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What Causes Teenage Stress? A Parent’s Guide

Updated: Sep 24

A stressed teenager lays on the ground amidst a pile of school books and supplies

How to help your teen when they’re feeling stressed

Key takeaways:

  • Almost all teenagers experience stress

  • Stress can actually make a teen more productive but too much is harmful

  • There are specific signs and symptoms of excess stress in teens

Raising a teenager is a phenomenal experience. These budding adults have a unique vantage point on the world and often have some pretty exciting ideas. Teenagers can also be extremely vexing. No matter how intelligent they are, a teen’s brain isn’t fully capable of rational decision-making until age 25, according to the University of Rochester Medical Center.

The developing teen brain experiences stressors that adults don’t usually have to worry about. Teens stress over things that don’t always register with the adults around them and they react differently to those stressors. When you don’t understand what a teen is going through, parenting becomes extra challenging.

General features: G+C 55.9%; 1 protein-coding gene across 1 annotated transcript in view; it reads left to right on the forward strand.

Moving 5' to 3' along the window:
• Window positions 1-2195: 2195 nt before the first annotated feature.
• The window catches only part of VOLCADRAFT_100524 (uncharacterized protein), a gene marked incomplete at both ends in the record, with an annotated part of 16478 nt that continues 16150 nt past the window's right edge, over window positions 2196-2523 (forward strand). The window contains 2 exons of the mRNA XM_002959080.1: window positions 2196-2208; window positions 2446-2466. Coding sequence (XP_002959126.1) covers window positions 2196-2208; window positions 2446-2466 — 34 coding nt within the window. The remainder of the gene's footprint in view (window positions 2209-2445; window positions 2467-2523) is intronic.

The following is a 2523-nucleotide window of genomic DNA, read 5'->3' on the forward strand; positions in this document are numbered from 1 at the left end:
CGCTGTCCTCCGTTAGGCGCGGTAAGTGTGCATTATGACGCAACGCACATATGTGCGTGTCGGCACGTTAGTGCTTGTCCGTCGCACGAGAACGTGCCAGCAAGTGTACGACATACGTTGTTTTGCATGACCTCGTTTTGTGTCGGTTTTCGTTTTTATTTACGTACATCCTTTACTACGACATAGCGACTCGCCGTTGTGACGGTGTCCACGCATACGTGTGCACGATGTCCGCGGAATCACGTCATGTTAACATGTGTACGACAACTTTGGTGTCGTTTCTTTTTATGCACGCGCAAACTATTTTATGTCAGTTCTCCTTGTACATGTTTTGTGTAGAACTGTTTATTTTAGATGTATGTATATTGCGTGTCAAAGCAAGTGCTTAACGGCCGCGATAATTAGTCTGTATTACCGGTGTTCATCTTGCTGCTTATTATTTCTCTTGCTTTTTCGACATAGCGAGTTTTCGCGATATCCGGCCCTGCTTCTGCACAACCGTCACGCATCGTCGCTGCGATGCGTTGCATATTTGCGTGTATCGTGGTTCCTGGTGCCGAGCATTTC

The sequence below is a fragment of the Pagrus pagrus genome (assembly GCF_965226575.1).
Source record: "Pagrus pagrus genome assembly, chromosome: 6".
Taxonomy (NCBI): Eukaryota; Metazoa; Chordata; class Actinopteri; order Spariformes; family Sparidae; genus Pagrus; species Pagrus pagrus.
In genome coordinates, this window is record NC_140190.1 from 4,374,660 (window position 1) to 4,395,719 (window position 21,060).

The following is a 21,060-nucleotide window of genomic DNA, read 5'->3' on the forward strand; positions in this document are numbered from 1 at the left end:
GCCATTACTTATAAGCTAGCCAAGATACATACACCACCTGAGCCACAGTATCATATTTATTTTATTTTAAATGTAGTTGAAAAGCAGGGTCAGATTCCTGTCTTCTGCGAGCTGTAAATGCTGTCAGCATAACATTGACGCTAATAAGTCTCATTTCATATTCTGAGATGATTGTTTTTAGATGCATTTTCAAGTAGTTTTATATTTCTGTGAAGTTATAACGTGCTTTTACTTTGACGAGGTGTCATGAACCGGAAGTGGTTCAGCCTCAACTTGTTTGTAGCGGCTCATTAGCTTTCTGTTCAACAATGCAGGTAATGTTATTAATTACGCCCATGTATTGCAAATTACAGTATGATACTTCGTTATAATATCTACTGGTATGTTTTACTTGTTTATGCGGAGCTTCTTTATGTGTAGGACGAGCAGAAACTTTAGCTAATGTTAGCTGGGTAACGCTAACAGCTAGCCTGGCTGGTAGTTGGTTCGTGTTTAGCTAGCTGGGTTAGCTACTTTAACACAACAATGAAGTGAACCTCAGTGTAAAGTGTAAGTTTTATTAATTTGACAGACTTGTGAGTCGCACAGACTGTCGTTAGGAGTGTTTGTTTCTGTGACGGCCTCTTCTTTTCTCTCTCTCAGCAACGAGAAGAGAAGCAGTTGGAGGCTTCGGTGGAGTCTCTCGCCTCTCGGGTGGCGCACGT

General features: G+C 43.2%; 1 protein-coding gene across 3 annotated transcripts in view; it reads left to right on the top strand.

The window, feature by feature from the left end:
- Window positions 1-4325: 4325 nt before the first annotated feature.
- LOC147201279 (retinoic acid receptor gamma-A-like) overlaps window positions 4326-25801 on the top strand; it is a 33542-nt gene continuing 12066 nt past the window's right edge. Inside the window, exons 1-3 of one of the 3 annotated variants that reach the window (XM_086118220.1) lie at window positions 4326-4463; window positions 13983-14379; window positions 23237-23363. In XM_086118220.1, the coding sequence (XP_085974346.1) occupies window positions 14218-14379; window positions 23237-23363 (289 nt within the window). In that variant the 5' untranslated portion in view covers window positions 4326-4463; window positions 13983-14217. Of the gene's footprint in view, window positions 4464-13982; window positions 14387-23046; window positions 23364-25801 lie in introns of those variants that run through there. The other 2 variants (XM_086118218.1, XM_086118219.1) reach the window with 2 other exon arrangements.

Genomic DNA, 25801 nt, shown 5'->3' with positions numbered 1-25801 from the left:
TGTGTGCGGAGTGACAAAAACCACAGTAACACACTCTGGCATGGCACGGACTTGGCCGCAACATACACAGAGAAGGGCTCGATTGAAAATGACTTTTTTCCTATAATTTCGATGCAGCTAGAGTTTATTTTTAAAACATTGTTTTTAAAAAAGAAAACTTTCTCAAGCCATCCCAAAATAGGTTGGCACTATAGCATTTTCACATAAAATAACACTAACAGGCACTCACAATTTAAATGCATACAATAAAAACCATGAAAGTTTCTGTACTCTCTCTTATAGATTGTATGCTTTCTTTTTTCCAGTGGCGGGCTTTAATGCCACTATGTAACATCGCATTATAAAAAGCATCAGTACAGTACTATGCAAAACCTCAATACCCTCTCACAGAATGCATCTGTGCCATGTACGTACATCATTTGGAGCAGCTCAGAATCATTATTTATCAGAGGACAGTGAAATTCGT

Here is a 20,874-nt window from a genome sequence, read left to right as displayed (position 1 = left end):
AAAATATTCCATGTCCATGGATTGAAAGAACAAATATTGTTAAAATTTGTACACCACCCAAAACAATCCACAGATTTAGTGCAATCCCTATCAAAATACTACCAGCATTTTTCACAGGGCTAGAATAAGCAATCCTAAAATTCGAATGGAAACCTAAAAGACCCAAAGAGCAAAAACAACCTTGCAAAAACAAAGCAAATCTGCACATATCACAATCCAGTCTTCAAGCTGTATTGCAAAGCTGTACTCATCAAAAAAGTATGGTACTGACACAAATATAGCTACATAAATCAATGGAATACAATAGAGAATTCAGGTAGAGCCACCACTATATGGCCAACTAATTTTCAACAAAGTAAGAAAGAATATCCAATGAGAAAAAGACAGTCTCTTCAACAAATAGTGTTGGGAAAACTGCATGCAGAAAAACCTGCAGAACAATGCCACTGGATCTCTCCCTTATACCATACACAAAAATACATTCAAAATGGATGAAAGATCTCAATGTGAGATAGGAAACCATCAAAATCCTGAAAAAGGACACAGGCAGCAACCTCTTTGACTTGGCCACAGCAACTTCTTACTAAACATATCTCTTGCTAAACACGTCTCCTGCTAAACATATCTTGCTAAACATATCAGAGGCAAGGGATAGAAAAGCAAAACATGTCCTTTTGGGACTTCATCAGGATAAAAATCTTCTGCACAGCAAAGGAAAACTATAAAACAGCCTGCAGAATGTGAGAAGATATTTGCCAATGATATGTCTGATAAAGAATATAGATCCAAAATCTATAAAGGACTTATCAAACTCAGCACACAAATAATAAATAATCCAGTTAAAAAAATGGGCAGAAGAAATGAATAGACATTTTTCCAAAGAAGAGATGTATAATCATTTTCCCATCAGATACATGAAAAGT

This article discusses teenage stress causes, the symptoms they may cause, and the most effective ways to treat teen stress.

Types of teenage stress causes

Stress is the body’s response to external and internal events. Teens not only feel stress from what’s going on in their own lives but from what’s going on in their family and friends’ lives, too. Luckily, the first step in coping with stress is to identify it. Some common causes of teen stress include:

Time management

Managing their time can be hard for teens, especially those with many responsibilities. Some kids have after-school jobs, participate in sports and/or clubs, and do chores at home. Trying to do everything without properly planning their time can be overwhelming and leads to burnout.


Romance is a big deal for teenagers. Sometimes, it’s the biggest deal, and everything else in life takes a back seat. Hormones are raging and unpredictable during the teen years, making something as emotional as first relationships exponentially harder to understand.

Social pressures